The Conversation.
posted by BlahLaLa at 5:37 PM on April 27, 2020


Joanna Russ's WE WHO ARE ABOUT TO is sort of in this category and sort of out of it. it is about what constitutes a happy ending once you put the question of survival aside.

it permanently settles several questions that are absolutely essential to any post-apocalyptic considerations.
posted by queenofbithynia at 5:45 PM on April 27, 2020 [2 favorites]


28 Weeks Later
posted by BungaDunga at 5:45 PM on April 27, 2020 [4 favorites]


Chinatown.
posted by mykescipark at 5:48 PM on April 27, 2020 [8 favorites]


Brazil
posted by Glomar response at 5:52 PM on April 27, 2020 [8 favorites]


About half of Mary Gentle’s books , most impressively in _Ancient Light_.

Also a theme for KJ Parker.
posted by unknown knowns at 5:59 PM on April 27, 2020 [3 favorites]


Melancholia isn’t about trying to save the day, but it ends with Earth and all inhabitants being obliterated so uh that probably does the trick?
posted by Special Agent Dale Cooper at 6:09 PM on April 27, 2020 [2 favorites]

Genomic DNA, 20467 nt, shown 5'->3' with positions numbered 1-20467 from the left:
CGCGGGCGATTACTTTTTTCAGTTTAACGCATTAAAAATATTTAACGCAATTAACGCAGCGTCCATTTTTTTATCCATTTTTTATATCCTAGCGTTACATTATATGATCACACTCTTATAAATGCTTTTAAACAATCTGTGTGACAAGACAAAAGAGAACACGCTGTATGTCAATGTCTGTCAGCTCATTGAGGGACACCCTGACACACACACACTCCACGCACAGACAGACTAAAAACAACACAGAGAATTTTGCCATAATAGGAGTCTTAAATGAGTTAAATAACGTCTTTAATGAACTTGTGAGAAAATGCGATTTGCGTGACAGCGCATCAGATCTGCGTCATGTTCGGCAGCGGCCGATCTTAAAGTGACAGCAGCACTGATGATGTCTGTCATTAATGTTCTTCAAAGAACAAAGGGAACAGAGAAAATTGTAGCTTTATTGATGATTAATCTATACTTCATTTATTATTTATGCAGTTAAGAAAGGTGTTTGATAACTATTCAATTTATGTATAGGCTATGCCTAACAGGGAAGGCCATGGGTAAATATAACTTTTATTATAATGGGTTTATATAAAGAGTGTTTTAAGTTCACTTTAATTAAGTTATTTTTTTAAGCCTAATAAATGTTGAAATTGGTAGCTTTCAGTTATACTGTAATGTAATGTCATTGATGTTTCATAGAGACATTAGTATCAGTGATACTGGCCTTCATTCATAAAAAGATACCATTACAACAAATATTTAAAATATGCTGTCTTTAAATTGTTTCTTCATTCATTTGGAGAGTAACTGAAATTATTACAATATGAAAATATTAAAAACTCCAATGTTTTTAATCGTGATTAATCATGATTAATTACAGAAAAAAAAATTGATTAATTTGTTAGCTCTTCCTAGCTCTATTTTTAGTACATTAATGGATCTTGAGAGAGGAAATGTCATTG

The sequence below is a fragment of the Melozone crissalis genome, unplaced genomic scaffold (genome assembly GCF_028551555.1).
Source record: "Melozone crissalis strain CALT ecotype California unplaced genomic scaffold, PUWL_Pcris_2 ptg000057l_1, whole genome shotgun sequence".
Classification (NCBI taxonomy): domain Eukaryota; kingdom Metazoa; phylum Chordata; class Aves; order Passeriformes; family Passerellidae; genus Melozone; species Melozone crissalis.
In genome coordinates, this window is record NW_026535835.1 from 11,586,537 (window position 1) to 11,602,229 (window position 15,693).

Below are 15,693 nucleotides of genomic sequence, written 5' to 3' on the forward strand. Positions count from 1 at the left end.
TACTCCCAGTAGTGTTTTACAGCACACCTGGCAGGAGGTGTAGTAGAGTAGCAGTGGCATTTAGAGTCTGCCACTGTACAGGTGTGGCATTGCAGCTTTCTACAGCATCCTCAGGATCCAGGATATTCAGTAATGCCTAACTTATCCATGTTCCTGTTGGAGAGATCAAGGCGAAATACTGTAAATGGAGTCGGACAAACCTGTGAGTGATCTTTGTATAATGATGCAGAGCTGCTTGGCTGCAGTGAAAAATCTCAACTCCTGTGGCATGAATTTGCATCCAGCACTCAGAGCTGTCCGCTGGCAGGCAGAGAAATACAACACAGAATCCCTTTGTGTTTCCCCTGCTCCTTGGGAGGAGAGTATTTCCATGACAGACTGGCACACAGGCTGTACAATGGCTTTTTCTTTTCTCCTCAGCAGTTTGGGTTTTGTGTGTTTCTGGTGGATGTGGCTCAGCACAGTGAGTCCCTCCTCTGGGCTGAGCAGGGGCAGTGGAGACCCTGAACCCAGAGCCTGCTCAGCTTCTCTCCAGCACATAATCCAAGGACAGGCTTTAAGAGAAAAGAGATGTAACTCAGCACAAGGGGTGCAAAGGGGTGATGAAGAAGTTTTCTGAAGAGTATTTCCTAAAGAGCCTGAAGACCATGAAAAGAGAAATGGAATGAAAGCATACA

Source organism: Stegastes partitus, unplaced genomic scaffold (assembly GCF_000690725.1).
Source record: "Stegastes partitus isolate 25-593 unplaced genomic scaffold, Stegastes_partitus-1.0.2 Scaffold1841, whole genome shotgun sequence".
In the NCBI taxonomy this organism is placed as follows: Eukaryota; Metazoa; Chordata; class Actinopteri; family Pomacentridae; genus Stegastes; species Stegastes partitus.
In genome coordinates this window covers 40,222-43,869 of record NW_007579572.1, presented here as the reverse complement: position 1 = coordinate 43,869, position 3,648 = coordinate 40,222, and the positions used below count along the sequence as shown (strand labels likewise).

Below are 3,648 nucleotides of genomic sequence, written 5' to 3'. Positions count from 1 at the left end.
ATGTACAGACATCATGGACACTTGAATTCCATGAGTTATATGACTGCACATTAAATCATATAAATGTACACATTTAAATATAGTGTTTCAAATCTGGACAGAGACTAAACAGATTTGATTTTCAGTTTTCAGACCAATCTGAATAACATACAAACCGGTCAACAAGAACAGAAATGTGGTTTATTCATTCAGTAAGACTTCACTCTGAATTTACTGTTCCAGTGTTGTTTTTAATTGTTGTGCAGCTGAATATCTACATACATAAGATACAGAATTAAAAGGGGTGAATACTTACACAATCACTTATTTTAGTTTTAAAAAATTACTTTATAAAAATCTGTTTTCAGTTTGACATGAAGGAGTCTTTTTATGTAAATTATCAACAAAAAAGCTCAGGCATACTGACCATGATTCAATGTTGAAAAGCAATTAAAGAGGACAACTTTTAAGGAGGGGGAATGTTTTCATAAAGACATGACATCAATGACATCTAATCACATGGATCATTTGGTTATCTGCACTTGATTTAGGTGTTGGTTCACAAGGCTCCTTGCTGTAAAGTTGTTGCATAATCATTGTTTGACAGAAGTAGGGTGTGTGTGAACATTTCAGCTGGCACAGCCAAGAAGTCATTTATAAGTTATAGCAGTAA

For Whom the Bell Tolls
posted by Rash at 6:12 PM on April 27, 2020




The Mist (2007)
posted by TWinbrook8 at 6:23 PM on April 27, 2020 [5 favorites]


If you liked The White Plague, you're going to love Hugh Howey's Silo series.
posted by teremala at 6:28 PM on April 27, 2020 [1 favorite]


Large chunks of the Supernatural series deal with the fact that the lads keep failing to save the day, and thus a terrible evil is released, or someone dies, or the apocalypse happens, or whatever, and then having to deal with the aftermath in the NEXT season... Repeat for 15 seasons to the point where they are now trying to kill God Himself Literally.
posted by The otter lady at 6:29 PM on April 27, 2020


Colossus: The Forbin Project, a Hugo-nominated AI thriller from the early 70s.
The second Planet of the Apes film, Beneath the Planet of the Apes, ends with the destruction of the Earth.
Invasion of the Body Snatchers--the one from 1978 in particular was also Hugo-nominated.